One of Tiger Woods' U.S. Amateur victims sends out perfect tweet during championship match
Doc Redman's incredible closing flourish at the 117th U.S. Amateur had the golf world buzzing on Sunday. But for at least one golfer, Redman's comeback win over Doug Ghim was a reminder of his own heartbreaking loss to Tiger Woods in the same event two decades before.
Steve Scott took Tiger to extra holes in the 1996 U.S. Amateur final at Pumpkin Ridge. And Woods needed some heroics of his own to send the match past regulation. So after CBS' Kyle Porter tweeted "A 60-foot eagle you had to have on the 35th hole of the U.S. Am at freakin Riviera? This is unbelievable," Scott had this perfect response:
Although, it wasn't quite as long or quite as late in the round, Scott, now the head pro at Paramount Golf Country Club outside New York City, was referring to the eagle putt Woods dropped on him in their epic 38-hole match. Scott held a five-up lead with 16 holes to go, but Woods drained a 45-footer on Pumpkin Ridge's par-5 11th hole to best Scott's birdie and cut the lead to one. Sound familiar?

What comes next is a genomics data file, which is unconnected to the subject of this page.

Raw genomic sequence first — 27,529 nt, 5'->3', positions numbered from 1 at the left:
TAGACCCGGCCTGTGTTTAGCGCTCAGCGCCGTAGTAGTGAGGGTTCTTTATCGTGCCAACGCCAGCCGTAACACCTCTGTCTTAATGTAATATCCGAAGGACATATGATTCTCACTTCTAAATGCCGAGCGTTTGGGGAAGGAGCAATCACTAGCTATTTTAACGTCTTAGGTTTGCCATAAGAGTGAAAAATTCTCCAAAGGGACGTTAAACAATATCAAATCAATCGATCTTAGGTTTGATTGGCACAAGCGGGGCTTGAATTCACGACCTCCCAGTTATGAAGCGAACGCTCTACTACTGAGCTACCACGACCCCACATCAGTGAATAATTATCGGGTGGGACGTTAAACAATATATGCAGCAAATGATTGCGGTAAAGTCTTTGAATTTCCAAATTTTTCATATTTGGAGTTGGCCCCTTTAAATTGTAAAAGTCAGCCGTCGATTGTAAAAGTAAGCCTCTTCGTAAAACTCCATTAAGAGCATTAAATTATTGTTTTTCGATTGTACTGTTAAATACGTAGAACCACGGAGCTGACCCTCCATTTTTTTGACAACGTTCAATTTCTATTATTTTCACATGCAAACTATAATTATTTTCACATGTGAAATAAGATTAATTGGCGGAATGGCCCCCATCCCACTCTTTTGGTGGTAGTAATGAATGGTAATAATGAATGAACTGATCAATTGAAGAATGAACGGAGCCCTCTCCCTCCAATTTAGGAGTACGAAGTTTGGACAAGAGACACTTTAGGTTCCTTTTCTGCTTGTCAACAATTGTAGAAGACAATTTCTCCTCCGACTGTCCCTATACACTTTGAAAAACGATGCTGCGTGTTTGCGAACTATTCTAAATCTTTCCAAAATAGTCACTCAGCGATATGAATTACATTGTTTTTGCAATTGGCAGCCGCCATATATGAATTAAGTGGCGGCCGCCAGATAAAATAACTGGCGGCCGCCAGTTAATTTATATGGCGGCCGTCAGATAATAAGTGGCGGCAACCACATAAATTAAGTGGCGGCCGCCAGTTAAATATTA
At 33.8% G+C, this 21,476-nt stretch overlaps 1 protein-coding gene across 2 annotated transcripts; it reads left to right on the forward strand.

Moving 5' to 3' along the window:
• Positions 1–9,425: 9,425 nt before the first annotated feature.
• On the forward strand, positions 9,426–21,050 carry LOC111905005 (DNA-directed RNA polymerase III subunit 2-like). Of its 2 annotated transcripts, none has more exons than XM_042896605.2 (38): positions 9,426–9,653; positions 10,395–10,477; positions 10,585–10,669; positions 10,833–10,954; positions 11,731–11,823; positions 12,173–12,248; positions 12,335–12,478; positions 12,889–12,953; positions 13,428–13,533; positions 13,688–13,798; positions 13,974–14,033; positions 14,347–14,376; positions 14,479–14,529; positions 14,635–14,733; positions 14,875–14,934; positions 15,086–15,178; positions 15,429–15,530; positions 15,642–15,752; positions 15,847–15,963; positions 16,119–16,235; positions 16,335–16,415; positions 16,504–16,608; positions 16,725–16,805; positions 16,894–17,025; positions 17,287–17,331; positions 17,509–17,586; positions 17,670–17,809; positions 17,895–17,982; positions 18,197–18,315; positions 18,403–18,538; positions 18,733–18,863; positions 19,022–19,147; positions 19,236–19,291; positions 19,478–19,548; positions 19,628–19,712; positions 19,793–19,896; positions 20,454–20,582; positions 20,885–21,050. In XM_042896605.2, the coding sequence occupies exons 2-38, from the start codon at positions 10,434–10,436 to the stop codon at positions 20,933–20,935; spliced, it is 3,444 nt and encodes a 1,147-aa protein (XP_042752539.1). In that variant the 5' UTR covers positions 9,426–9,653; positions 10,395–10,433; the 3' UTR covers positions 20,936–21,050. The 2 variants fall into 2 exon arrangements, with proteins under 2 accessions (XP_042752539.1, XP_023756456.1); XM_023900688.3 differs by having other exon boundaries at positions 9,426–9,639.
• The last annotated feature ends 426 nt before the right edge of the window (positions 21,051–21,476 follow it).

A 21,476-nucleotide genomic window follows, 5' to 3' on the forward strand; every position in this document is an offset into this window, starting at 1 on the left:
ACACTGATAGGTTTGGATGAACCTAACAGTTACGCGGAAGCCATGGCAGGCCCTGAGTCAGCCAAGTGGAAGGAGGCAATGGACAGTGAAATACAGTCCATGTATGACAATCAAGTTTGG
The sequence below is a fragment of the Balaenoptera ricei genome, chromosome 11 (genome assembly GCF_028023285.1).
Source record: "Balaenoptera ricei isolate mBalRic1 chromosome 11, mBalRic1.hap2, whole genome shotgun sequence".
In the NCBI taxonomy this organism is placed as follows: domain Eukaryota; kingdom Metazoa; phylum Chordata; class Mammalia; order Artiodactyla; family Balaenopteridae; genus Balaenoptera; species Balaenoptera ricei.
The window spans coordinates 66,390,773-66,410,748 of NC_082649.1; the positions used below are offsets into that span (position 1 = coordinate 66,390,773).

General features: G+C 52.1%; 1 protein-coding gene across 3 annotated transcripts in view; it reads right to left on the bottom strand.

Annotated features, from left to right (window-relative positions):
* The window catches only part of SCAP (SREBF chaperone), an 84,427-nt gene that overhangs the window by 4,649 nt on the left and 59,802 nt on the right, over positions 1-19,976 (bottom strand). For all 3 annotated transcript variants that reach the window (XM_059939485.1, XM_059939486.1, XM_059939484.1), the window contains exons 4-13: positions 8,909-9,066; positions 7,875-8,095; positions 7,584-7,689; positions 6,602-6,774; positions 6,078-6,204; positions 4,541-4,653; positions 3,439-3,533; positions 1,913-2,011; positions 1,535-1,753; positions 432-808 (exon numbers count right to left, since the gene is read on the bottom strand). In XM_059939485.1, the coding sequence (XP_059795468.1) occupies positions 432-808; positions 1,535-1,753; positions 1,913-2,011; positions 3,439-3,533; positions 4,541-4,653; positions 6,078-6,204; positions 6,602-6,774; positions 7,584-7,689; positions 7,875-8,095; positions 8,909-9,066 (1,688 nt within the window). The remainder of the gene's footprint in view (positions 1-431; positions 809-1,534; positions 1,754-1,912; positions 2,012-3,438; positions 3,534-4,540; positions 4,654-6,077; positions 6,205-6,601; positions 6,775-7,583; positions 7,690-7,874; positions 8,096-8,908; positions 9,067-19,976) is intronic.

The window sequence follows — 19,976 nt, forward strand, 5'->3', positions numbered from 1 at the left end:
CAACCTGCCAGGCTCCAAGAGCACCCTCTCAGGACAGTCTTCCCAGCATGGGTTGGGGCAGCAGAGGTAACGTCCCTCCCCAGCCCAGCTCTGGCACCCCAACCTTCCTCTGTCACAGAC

Scott held a two-up lead with three to play, but after a memorable moment of sportsmanship (Scott reminded Woods he had moved his mark out of his line before he putted from the wrong spot), Woods birdied 16 and made another birdie on 17 from 35 feet to tie the match. Woods eventually won with a par on the 38th hole to claim his third consecutive U.S. Am title. He turned pro with his famed "Hello, World" press conference the following day.
"That was probably the best Amateur final match ever," Scott said after. "Just to be a part of it, I feel completely a winner."
Twenty-one years later, Ghim had similar thoughts, calling it "an incredible match" and saying, "As disappointed as I am not to win, I still had a lot of fun. I’m definitely gong to look back at this as one of the best accomplishments that I’ve had and move on.”
Like Scott, at least Ghim walked away with an incredible story to tell and a pretty nice consolation prize: A trip to the Masters.